L157: To my knowledge, GO-based approaches cannot usually identify lineage-specific repurposed genes in genomes which lack experiment-based annotations. Such novel genes would be annotated with GOs identical to their parent genes by the annotation pipelines based on sequence similarity (such as BLAST2GO used in this study). In such cases, they appear to be non-differentiated in function. Indeed, this manuscript did not gain any insights into neofunctionalization at all.
L371: I failed to understand why you try to associate the GO terms only to digestion rather than to carnivorous syndrome in general.
L405: In carnivorous plant genomes, not all of enzymes serve as digestive enzymes, so there is no “clear roles in direct digestive function”, at least only by GO enrichment analyses. The same applies to L415.
Please clearly distinguish GO terms from the rest (e.g., consistently using quotations for GO terms). For example, the statement starting from L417 is quite confusing. It sounds that you actually measured water channel activity, but what you did was the enrichment analysis of the GO term “water channel activity”.
The manuscript #21378 "Evaluating the adaptive evolutionary convergence of carnivorous plant taxa through functional genomics" by Gregory L. Wheeler and Bryan C. Carstens. The presented study shows interesting and important findings which are related with expectations about evolutionary convergence in carnivorous plants. The manuscript is well written in a proper and high-quality language. Also, the authors provide enough references to support the ideas which are addressed in the manuscript. Figures are relevant, high quality, well labeled and well described.
The originality of the research is within aims and scope of the journal. The research question is well defined, relevant and meaningful. Also, methods are well described and the author provides enough information to replicate all analyses performed.
The data analysis part of this manuscript has been conducted very thoroughly, even the annotation process from some available genomes was made using a single methodology. This, in my opinion, it's a success because can considerably be reduced the bias that surely exists when genomes which are compared were annotated using distinct methodologies. A Huge effort has also been made by adding statistical support to the analysis.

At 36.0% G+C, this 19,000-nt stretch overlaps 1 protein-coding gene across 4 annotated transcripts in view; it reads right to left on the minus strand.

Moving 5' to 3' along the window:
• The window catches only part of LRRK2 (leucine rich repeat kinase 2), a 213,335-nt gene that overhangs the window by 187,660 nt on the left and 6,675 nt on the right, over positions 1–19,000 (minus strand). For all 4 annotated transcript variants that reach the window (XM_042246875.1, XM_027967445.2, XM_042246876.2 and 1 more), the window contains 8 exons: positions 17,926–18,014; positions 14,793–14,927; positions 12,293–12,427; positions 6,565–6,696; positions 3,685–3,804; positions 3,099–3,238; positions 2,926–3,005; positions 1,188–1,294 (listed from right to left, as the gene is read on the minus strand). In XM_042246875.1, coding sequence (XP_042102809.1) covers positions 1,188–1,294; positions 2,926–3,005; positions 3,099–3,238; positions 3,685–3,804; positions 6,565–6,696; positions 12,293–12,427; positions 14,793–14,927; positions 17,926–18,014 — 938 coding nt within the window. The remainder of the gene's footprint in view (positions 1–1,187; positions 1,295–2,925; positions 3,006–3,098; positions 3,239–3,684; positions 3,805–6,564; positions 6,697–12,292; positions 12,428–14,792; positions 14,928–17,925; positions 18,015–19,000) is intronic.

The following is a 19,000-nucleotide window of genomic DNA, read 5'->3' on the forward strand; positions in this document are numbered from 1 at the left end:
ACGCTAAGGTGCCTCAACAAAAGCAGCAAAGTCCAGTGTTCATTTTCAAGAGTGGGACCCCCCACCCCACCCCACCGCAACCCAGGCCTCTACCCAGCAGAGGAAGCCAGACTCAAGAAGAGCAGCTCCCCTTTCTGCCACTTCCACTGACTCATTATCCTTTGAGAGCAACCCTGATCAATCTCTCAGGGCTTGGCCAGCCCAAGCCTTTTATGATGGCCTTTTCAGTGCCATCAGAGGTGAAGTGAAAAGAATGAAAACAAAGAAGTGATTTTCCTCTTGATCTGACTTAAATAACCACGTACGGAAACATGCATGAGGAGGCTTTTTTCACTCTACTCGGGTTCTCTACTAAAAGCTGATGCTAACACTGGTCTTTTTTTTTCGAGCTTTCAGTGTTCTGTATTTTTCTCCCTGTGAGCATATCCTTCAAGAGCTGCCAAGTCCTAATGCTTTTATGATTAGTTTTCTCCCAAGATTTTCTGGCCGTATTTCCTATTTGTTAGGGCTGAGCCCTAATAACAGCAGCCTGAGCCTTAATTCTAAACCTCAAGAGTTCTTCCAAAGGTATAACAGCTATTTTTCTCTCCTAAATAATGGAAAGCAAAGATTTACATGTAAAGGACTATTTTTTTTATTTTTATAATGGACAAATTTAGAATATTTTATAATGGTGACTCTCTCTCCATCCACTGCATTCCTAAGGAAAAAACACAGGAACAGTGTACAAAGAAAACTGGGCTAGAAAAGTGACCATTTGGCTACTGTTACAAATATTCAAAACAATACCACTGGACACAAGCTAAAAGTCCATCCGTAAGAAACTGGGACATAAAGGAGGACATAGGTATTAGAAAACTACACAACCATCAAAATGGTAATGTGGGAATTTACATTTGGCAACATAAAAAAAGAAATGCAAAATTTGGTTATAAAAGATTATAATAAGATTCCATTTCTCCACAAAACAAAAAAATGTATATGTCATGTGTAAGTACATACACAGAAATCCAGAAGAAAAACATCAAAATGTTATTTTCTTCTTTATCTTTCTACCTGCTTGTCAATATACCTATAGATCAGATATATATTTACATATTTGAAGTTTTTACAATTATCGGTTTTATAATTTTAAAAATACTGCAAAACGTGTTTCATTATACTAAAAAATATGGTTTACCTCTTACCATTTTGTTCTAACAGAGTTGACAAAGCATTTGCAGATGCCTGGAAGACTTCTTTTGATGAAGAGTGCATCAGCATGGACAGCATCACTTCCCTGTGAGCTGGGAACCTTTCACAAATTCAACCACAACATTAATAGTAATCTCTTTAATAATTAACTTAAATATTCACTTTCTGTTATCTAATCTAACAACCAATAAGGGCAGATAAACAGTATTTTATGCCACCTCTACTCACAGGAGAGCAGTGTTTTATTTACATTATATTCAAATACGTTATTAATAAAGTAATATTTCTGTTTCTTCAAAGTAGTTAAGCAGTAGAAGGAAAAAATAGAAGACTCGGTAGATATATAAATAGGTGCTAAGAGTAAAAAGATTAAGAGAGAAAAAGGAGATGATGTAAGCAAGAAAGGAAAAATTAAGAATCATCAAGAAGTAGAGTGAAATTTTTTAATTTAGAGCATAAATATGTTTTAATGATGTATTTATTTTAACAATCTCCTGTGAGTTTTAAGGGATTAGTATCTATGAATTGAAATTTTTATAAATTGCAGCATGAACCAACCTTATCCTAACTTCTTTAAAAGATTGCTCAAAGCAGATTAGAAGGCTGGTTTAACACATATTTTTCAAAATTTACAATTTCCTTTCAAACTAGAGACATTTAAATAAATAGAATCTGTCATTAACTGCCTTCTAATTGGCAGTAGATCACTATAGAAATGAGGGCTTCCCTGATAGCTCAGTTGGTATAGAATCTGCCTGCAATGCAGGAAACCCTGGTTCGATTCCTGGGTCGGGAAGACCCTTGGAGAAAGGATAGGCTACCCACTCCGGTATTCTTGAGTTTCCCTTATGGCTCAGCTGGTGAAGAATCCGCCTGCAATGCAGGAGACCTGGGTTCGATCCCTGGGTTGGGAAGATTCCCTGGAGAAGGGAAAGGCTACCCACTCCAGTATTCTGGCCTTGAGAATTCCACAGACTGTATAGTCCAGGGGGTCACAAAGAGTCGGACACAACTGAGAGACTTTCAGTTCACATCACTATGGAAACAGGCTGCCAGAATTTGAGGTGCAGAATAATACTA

I conclude saying that I will support this manuscript once that authors address some issues which I summarize in the next section (general comments for the author).
1. To my knowledge, de novo transcriptome assembly in highly heterozygous species typically yields a higher number of contigs than the actual number of genes expressed, thus rendering a redundant and fragmented reference transcriptome. Considering this possibility is not possible to say how many homologs (or orthologs) genes are present in the whole genome using transcriptome data. This is something that the authors do not consider when they referred to some previous publications, e.g. Lines 141 and L 142. "Utricularia gibba L., which has a minute genome only 80 megabases in size, contains at least 77 distinct genes for nitrogen transport functions". This need to be paraphrased or probably change it by something like: "the high number of unigenes (at least 77 distinct transcripts) annotated like nitrogen transporters in de novo transcriptome of Utricularia gibba L. strongly suggest that in the minute genome of this carnivorous plant species, the nitrogen transporters families are expanded in comparison with other plant species.
2. Even when is possible that differences in some gene families could be related with tandem duplication or gene transposition duplication, it is well known that gene duplication and subsequent gene retention or loss (fractionation) are often attributed to recent and/or ancient whole-genome polyploidy events. None mention about these possibilities is presented in this manuscript and in my opinion, this need to be included at least in the discussion section considering that whole-genome duplication and selective contraction, resulting in enormous genetic diversification. It is necessary to discuss if the divergent sub/neo-functionalization events, might have occurred after the whole genome duplication events (which are different for some of the taxon’s which were analyzed). This probably could strengthen the conclusion of the authors in which they suggest that plant carnivory can evolve using multiple independent metabolic pathways.
3. Considering that both U. gibba and G. aurea have significant differences in terms of the genome size and they are members of Lentibulariaceae family, I consider necessary that authors provide an explanation (hypothesis) about why they have substantial differences in terms of the portion of carnivory-associated functions showing strong signals of genomic overrepresentation. This is relevant considering that even when they show different trap system, both carnivorous plant species are considered lack roots and the prey capture is the main source for uptake some nutritional compounds.